Amongst Ice's main amenities are a helipad aft of the third deck, a lounging area on the sundeck, a private space on the bow area of the yacht as well as tall windows throughout the yacht creating lots of volume in its salons and suites. With an interior volume of 2,870 tons, she stretches across a total beam of nearly 15 meters.

The most recent chapter in Ice's history came in 2015 as Kerimov sold the 90-meter yacht to son of the President of Equatorial Guinea according to a report by Le Monde. The French newspaper goes on to say that following the acquisition, Ice's new owner replaced Ice's helicopter with a new Eurocopter EC135. Earlier in 2014, the same group purchased the 78m Feadship, Ebony Shine.

As it was leaving the Netherlands after a refit, Ebony Shine was however seized in March 2017 by Dutch authorities as part of a case against the yacht's beneficial owner. According to Maritime Executive, the defendants then argued that the yacht could not be seized as it was technically a governmental vessel operated through Dara Limited, an offshore holding company controlled by Equatorial Guinea.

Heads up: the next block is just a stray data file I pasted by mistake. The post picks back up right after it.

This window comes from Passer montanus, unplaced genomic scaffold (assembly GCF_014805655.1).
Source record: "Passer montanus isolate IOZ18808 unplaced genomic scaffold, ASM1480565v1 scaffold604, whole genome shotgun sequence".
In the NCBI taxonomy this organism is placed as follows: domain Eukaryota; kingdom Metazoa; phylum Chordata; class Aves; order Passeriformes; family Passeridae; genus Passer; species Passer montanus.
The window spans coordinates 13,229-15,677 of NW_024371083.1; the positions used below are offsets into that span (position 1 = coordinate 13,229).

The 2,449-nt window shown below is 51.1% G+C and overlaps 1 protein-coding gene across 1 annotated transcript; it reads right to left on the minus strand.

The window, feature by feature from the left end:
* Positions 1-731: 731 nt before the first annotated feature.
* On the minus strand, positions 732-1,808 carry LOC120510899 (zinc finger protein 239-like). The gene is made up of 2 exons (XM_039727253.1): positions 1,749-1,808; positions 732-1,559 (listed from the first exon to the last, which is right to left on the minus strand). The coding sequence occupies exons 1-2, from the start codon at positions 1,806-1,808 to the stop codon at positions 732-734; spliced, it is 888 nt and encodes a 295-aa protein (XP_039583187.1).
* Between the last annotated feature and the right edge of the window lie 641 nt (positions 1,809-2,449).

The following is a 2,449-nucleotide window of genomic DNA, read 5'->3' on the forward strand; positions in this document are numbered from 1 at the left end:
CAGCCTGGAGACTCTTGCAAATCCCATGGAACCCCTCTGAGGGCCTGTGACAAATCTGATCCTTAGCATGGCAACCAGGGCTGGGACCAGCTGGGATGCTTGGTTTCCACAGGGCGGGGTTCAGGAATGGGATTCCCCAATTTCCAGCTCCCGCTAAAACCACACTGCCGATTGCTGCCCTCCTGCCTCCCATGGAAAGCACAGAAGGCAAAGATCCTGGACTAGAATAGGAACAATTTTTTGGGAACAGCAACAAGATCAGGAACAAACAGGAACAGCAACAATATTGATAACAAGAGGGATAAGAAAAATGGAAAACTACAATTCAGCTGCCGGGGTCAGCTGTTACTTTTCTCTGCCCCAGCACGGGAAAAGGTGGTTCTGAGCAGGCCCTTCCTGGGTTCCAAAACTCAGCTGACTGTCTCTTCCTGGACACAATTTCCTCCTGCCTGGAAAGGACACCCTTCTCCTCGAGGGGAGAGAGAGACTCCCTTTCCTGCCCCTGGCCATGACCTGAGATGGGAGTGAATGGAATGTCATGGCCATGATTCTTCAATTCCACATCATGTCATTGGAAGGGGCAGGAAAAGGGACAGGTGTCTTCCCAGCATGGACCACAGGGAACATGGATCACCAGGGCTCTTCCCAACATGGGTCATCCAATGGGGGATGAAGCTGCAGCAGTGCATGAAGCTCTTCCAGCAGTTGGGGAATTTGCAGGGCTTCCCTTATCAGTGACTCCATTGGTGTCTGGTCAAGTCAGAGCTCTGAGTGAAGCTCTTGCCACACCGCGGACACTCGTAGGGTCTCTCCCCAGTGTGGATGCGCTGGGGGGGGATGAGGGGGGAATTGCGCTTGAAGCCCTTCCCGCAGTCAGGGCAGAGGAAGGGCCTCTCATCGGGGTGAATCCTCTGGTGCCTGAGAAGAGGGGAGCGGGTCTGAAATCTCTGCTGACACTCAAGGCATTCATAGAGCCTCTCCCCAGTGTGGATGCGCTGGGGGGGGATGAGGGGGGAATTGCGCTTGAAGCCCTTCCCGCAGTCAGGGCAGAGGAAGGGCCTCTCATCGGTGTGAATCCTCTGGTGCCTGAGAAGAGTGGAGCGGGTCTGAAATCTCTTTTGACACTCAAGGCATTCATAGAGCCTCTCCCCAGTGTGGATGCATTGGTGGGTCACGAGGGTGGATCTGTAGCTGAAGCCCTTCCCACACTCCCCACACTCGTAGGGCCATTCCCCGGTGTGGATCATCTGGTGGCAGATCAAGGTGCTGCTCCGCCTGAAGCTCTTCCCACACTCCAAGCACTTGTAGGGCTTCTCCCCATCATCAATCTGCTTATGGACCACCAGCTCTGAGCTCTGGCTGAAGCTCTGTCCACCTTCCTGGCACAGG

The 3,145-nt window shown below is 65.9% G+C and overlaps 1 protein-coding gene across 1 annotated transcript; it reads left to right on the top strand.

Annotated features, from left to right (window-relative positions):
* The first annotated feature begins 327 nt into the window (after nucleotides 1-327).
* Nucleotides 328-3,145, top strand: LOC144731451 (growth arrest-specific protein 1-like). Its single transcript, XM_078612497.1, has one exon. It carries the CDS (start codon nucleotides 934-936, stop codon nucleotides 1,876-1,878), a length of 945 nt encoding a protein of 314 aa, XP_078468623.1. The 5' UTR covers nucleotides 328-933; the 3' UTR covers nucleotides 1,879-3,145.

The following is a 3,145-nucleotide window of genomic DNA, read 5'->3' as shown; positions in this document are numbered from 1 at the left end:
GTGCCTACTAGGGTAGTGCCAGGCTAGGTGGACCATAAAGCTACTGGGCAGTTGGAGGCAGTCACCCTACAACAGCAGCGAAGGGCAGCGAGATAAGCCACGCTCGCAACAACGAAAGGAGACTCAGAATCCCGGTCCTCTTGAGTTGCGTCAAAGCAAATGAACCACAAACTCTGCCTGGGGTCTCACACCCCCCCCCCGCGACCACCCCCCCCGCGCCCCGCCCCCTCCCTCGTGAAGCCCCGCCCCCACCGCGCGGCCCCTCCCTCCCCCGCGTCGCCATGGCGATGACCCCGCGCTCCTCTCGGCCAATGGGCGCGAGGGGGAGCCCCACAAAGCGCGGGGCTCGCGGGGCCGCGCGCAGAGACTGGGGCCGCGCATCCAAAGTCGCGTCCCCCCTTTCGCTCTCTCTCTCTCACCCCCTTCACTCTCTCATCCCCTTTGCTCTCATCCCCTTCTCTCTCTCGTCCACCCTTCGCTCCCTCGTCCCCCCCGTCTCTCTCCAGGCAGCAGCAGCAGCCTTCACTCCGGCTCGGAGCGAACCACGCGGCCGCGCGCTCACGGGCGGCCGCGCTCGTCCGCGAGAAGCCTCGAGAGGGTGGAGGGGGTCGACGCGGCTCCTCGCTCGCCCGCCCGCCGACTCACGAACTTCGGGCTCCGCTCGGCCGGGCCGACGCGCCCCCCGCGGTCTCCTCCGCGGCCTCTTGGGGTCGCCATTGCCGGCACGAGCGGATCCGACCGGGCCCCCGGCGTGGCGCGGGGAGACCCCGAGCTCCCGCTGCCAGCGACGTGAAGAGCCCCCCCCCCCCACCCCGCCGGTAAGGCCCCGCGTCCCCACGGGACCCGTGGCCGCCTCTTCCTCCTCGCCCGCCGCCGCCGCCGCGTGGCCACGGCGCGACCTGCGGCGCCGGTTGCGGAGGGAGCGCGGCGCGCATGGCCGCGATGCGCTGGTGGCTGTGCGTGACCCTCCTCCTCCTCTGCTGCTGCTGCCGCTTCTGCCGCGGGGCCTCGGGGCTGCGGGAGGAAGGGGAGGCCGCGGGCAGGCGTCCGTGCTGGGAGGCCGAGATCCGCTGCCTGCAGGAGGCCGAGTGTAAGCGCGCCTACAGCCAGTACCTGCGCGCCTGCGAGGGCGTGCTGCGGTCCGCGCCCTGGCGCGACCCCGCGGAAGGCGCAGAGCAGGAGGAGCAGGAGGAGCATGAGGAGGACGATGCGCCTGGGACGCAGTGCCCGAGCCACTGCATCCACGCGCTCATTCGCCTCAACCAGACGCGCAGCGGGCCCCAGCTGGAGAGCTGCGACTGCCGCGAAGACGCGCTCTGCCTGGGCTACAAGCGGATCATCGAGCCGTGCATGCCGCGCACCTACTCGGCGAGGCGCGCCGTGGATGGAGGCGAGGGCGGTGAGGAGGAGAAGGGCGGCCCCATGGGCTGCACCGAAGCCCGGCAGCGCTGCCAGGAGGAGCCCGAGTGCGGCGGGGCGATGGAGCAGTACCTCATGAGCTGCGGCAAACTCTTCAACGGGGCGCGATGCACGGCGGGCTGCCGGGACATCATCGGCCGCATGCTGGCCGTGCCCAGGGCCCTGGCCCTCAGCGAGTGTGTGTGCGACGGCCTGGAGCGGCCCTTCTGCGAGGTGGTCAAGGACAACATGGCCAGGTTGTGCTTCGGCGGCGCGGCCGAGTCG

Ebony Shine

The 25th largest yacht in the world at the time of her delivery, Ice has since slipped to the 66th position in the world rankings as larger megayachts began being build. Her drive for clear exhausts, minimized vibration and noise have, however, inspired a drive across even smaller yachts for more efficiency and lower noise pollution.

Photo by Julien Hubert